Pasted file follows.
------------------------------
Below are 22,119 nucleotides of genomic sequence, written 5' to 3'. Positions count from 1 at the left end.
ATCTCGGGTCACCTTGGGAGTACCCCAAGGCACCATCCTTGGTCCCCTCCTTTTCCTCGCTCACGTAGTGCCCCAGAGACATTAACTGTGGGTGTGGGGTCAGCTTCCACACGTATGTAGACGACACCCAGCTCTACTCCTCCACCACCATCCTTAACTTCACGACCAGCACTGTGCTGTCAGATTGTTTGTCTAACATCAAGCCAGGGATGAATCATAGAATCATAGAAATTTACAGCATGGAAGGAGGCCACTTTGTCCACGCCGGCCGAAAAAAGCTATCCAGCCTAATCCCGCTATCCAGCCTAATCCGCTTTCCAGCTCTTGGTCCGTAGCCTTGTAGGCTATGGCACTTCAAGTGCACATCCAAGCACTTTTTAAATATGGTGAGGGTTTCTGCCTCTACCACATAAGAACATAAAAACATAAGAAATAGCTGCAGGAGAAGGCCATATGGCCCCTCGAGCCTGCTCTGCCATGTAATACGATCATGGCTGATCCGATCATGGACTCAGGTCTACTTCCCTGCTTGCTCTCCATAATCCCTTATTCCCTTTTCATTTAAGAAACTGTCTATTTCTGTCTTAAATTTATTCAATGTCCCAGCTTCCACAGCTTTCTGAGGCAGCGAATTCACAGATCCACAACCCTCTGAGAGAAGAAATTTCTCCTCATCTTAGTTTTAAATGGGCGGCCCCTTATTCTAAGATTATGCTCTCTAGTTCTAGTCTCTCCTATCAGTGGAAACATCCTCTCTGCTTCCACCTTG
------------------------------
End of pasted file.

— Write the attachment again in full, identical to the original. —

Below are 22,119 nucleotides of genomic sequence, written 5' to 3'. Positions count from 1 at the left end.
ATCTCGGGTCACCTTGGGAGTACCCCAAGGCACCATCCTTGGTCCCCTCCTTTTCCTCGCTCACGTAGTGCCCCAGAGACATTAACTGTGGGTGTGGGGTCAGCTTCCACACGTATGTAGACGACACCCAGCTCTACTCCTCCACCACCATCCTTAACTTCACGACCAGCACTGTGCTGTCAGATTGTTTGTCTAACATCAAGCCAGGGATGAATCATAGAATCATAGAAATTTACAGCATGGAAGGAGGCCACTTTGTCCACGCCGGCCGAAAAAAGCTATCCAGCCTAATCCCGCTATCCAGCCTAATCCGCTTTCCAGCTCTTGGTCCGTAGCCTTGTAGGCTATGGCACTTCAAGTGCACATCCAAGCACTTTTTAAATATGGTGAGGGTTTCTGCCTCTACCACATAAGAACATAAAAACATAAGAAATAGCTGCAGGAGAAGGCCATATGGCCCCTCGAGCCTGCTCTGCCATGTAATACGATCATGGCTGATCCGATCATGGACTCAGGTCTACTTCCCTGCTTGCTCTCCATAATCCCTTATTCCCTTTTCATTTAAGAAACTGTCTATTTCTGTCTTAAATTTATTCAATGTCCCAGCTTCCACAGCTTTCTGAGGCAGCGAATTCACAGATCCACAACCCTCTGAGAGAAGAAATTTCTCCTCATCTTAGTTTTAAATGGGCGGCCCCTTATTCTAAGATTATGCTCTCTAGTTCTAGTCTCTCCTATCAGTGGAAACATCCTCTCTGCTTCCACCTTG